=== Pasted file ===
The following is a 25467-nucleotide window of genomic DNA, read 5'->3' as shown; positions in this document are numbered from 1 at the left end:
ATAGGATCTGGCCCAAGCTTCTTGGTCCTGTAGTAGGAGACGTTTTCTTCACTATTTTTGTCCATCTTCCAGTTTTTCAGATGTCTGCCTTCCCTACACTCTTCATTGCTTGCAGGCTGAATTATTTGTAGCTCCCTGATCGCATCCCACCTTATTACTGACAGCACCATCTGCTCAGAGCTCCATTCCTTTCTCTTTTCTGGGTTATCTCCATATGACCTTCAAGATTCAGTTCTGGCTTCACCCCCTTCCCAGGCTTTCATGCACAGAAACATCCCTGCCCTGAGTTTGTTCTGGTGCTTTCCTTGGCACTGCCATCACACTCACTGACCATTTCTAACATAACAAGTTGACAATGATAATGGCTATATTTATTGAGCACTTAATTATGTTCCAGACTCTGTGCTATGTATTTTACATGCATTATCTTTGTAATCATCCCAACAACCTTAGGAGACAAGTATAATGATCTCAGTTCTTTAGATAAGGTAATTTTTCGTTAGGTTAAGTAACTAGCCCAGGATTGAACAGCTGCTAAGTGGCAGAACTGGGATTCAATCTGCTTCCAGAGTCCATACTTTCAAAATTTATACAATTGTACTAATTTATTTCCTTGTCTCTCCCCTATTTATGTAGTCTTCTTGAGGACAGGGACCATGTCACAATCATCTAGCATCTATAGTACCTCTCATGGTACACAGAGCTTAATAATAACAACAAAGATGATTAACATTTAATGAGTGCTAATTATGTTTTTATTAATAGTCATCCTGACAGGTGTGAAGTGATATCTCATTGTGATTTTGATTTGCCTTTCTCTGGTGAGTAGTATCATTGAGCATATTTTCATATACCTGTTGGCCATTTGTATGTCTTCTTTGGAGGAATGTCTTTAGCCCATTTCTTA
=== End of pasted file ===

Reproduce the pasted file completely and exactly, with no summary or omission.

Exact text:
The following is a 25467-nucleotide window of genomic DNA, read 5'->3' as shown; positions in this document are numbered from 1 at the left end:
ATAGGATCTGGCCCAAGCTTCTTGGTCCTGTAGTAGGAGACGTTTTCTTCACTATTTTTGTCCATCTTCCAGTTTTTCAGATGTCTGCCTTCCCTACACTCTTCATTGCTTGCAGGCTGAATTATTTGTAGCTCCCTGATCGCATCCCACCTTATTACTGACAGCACCATCTGCTCAGAGCTCCATTCCTTTCTCTTTTCTGGGTTATCTCCATATGACCTTCAAGATTCAGTTCTGGCTTCACCCCCTTCCCAGGCTTTCATGCACAGAAACATCCCTGCCCTGAGTTTGTTCTGGTGCTTTCCTTGGCACTGCCATCACACTCACTGACCATTTCTAACATAACAAGTTGACAATGATAATGGCTATATTTATTGAGCACTTAATTATGTTCCAGACTCTGTGCTATGTATTTTACATGCATTATCTTTGTAATCATCCCAACAACCTTAGGAGACAAGTATAATGATCTCAGTTCTTTAGATAAGGTAATTTTTCGTTAGGTTAAGTAACTAGCCCAGGATTGAACAGCTGCTAAGTGGCAGAACTGGGATTCAATCTGCTTCCAGAGTCCATACTTTCAAAATTTATACAATTGTACTAATTTATTTCCTTGTCTCTCCCCTATTTATGTAGTCTTCTTGAGGACAGGGACCATGTCACAATCATCTAGCATCTATAGTACCTCTCATGGTACACAGAGCTTAATAATAACAACAAAGATGATTAACATTTAATGAGTGCTAATTATGTTTTTATTAATAGTCATCCTGACAGGTGTGAAGTGATATCTCATTGTGATTTTGATTTGCCTTTCTCTGGTGAGTAGTATCATTGAGCATATTTTCATATACCTGTTGGCCATTTGTATGTCTTCTTTGGAGGAATGTCTTTAGCCCATTTCTTA